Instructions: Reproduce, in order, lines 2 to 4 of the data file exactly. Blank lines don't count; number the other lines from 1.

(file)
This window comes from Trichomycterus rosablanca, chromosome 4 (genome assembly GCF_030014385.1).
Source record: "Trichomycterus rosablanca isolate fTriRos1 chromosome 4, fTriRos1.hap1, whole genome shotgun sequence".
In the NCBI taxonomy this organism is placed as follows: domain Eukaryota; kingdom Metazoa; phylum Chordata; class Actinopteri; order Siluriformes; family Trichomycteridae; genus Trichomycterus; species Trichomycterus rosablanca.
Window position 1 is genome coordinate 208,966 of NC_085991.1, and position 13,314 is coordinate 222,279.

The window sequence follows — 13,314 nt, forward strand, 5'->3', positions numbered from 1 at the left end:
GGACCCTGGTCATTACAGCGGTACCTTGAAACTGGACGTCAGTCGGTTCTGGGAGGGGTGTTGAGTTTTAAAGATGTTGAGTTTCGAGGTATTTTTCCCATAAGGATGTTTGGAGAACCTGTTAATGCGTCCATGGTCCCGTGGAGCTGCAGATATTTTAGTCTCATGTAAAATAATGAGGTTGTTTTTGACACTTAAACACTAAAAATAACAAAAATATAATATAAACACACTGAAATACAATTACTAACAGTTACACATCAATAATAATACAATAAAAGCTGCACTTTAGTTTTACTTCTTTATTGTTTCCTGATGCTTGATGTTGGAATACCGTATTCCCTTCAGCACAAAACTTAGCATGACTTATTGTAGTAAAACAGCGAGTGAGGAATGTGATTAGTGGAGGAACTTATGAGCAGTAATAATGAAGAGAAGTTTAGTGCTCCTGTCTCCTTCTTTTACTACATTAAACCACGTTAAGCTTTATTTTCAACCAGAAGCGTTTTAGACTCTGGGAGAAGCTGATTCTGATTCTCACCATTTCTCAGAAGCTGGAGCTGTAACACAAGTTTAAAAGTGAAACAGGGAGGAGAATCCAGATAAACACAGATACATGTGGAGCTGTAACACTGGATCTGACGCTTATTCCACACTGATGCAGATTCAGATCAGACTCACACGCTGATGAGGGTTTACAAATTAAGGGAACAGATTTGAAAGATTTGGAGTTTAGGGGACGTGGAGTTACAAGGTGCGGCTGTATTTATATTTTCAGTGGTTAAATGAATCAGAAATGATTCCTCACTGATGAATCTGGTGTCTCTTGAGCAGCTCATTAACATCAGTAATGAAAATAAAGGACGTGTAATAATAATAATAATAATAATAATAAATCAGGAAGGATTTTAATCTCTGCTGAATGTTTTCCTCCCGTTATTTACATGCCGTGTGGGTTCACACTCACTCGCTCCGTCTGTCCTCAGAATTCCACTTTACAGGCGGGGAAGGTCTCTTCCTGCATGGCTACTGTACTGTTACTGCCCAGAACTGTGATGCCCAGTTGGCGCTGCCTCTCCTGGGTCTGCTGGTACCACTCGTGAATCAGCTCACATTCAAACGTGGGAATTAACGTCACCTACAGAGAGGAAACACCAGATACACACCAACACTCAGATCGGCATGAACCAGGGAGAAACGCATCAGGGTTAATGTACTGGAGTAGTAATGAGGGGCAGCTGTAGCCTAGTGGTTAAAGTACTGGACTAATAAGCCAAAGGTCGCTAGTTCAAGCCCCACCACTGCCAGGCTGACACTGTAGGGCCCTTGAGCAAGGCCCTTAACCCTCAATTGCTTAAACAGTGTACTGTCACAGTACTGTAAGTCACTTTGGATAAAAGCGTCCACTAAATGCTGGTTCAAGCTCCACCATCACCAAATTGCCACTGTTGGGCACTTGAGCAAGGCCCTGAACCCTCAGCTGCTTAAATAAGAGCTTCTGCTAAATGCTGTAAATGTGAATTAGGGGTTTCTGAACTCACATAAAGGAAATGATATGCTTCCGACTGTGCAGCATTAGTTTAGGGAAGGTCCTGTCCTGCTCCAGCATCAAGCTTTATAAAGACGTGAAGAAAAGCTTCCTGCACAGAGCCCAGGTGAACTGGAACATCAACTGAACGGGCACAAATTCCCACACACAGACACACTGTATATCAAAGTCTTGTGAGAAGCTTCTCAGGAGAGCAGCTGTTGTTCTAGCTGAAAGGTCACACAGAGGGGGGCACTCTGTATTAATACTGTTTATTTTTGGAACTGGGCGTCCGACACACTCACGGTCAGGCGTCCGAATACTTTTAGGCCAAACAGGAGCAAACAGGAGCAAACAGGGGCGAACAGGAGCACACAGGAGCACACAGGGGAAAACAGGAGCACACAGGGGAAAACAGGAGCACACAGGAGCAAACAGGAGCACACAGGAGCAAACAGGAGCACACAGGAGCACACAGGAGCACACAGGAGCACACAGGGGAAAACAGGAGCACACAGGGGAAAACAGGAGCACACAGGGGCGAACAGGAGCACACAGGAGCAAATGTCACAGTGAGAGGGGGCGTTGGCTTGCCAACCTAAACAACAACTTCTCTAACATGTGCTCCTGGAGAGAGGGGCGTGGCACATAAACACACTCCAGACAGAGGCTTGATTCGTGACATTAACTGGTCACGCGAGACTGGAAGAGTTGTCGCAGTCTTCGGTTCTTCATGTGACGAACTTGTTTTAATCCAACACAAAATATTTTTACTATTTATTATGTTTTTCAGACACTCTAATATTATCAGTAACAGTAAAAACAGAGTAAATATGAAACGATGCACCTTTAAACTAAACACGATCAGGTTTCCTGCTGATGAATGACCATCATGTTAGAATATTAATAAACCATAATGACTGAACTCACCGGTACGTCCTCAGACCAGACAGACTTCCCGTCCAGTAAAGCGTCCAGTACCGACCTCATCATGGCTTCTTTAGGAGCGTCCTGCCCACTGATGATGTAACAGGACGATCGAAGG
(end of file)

Source record: "Trichomycterus rosablanca isolate fTriRos1 chromosome 4, fTriRos1.hap1, whole genome shotgun sequence".
In the NCBI taxonomy this organism is placed as follows: domain Eukaryota; kingdom Metazoa; phylum Chordata; class Actinopteri; order Siluriformes; family Trichomycteridae; genus Trichomycterus; species Trichomycterus rosablanca.
Window position 1 is genome coordinate 208,966 of NC_085991.1, and position 13,314 is coordinate 222,279.